Newtown is continuing to make great strides in commercial and economic development, according to First Selectman Dan Rosenthal. And it should continue to do so, if the state will get out of the way.
That is not precisely how Rosenthal put it, but it was very much implied when he spoke with the Business Journal. Among his concerns: Gov. Ned Lamont’s proposal to shift a significant portion of the cost of teacher pensions to Connecticut municipalities.
The base contribution would be approximately 25 percent of the normal cost, which would be phased in over three years. Newtown would lose $250,000 in 2020, $660,000 in 2021 and $750,000 in 2022 — something Rosenthal characterized as “insidious.”
“What I’m particularly worried about is that we’ll be paying into a system we can’t control,” the first selectman said. “Locally we manage our pensions very well. We’re closing out our defined benefit plan to include existing employees only, with everyone else going to a (tax-deferred retirement savings plan) 401(a).”
What Lamont’s plan would effectively do would be to force governments “to wait for an email each year to find out how much you owe, and then try to create a budget from there,” Rosenthal said. The likely result would be service cuts.
Rosenthal said he also differs with his fellow Democrat Lamont when it comes to highway tolls and legalization of recreational marijuana as ways to raise revenue. With the former, he compared the plan — which supporters claim could raise $800 million to $1 billion in annual revenue — to the situation in 1991 when then-Gov. Lowell Weicker signed into law a flat 4.5 percent income tax, which was hoped would help make up for a concurrent decrease in the sales tax from 8 percent to 4.25 percent. Today the income tax rate ranges from 3 percent to 6.99 percent, while the state sales tax sits at 6.35 percent.
“I don’t believe we ever got down to that 4.25 percent,” Rosenthal said, drawing a comparison between Weicker’s tax plan and Lamont’s transportation plan — that promises made in Hartford have proven to be difficult to keep.
As for recreational marijuana — which the state’s nonpartisan Office of Fiscal Analysis has estimated Connecticut could reap somewhere in the neighborhood of $61 million a year — Rosenthal said he was uneasy about revenue trumping responsibility.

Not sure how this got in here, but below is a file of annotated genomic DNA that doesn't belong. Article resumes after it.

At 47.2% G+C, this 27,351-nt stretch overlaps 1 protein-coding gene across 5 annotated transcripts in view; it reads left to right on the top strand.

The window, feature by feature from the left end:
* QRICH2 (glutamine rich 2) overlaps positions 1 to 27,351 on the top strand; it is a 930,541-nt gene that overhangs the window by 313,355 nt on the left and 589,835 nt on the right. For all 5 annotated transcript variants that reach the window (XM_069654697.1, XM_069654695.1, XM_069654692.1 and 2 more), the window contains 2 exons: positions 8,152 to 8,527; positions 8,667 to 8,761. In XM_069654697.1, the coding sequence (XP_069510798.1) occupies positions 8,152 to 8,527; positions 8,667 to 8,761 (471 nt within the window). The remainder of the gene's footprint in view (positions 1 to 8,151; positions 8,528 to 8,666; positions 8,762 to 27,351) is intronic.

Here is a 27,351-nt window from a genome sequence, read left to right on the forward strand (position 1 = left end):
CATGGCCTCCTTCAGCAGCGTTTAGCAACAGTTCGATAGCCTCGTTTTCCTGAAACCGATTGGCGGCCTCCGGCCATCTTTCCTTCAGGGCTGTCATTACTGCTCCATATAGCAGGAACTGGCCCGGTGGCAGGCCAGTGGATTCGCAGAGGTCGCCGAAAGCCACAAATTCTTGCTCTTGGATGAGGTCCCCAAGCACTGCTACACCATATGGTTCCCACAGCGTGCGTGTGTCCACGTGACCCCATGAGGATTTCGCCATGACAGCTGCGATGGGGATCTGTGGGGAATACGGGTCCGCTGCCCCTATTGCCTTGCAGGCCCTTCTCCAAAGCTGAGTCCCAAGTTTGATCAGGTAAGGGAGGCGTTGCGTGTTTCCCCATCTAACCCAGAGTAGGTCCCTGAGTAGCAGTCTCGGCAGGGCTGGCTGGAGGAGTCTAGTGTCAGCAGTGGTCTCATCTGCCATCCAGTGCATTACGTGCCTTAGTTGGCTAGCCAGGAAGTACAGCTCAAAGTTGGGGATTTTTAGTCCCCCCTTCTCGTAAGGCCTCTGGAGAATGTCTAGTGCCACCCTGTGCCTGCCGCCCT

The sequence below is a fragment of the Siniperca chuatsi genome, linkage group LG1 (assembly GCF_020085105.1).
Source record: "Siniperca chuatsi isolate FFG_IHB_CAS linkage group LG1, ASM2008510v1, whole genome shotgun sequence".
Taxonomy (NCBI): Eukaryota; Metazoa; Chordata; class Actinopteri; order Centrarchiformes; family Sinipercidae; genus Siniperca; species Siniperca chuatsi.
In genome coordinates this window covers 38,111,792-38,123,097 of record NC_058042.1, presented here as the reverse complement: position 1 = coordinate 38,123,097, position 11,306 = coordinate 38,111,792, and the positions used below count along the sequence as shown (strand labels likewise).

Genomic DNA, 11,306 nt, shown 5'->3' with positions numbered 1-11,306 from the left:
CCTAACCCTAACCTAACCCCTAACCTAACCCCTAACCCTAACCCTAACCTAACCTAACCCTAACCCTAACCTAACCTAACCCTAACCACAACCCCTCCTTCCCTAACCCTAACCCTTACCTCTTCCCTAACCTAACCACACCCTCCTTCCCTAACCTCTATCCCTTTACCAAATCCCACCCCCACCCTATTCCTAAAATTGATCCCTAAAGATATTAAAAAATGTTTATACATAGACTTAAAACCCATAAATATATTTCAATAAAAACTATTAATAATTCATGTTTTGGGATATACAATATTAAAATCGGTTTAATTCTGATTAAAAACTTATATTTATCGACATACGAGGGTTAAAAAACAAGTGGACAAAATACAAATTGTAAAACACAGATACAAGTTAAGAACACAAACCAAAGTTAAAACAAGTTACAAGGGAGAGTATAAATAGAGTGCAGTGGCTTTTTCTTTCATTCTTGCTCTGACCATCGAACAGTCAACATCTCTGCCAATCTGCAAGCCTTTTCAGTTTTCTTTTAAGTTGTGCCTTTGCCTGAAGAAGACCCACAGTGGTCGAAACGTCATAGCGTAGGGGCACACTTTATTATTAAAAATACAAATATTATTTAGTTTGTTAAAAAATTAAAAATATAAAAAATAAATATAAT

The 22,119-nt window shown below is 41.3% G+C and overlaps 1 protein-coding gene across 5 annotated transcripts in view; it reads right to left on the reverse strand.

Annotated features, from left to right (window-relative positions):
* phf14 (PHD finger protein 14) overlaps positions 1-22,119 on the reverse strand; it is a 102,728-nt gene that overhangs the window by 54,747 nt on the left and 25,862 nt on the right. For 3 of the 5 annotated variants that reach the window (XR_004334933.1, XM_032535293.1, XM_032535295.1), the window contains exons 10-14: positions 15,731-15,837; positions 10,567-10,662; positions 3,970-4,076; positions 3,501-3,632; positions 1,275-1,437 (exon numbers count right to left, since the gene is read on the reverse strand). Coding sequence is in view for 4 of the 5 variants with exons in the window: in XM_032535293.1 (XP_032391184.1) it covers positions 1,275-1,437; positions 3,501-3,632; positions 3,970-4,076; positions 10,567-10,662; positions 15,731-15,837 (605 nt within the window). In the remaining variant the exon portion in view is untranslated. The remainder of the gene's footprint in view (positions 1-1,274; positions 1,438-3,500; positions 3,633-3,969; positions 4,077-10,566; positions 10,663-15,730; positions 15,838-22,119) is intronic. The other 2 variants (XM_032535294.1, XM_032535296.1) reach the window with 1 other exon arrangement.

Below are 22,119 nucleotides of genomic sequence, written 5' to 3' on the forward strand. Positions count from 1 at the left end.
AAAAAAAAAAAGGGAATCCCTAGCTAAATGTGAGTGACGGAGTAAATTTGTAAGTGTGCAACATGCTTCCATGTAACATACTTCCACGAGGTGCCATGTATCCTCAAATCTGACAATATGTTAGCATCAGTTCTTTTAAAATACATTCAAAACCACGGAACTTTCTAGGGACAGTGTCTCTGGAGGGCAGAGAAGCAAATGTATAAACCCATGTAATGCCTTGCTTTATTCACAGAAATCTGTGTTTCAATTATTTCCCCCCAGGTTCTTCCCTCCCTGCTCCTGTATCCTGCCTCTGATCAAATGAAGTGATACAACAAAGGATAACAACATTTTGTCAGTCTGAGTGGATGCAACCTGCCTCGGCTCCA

“There’s a lot of talk about revenue and not enough about revenue realignment,” he said. Having spoken against a proposed medical marijuana dispensary in Newtown —nearby Bethel already has one — Rosenthal said he was opposed to legalizing recreational marijuana because of moral objections.
“I’m not ready to have that conversation with my kids: ‘We’re making marijuana legal because we can collect tax revenue on it — but don’t you smoke it!’ ” he declared.
In the meantime, various projects around Newtown are continuing to take shape. Construction of its 45,860-square-foot community center, funded by General Electric’s $10 million gift following the 2012 Sandy Hook massacre and another $5 million from taxpayers, is “about 75 percent done,” he said.
However, there have been some hiccups in that project. Earlier this year came word that some key aspects and/or materials were not included in the center’s design phase, including various steel structural elements, with the result that some areas have had to be retrofitted at additional expense. Nevertheless, Rosenthal expects the center to be completed near budget and its original completion date of late June/early July.
As do the town’s offices, the community center lies within its 185-acre Fairfield Hills campus. Rosenthal has made commercial development on the campus a priority. The first such project is Asylum Brewing Co., now under construction in a renovated 9,000-square-foot building. Rosenthal said interest has been shown in several other vacant Fairfield Hills buildings, but that nothing was yet official.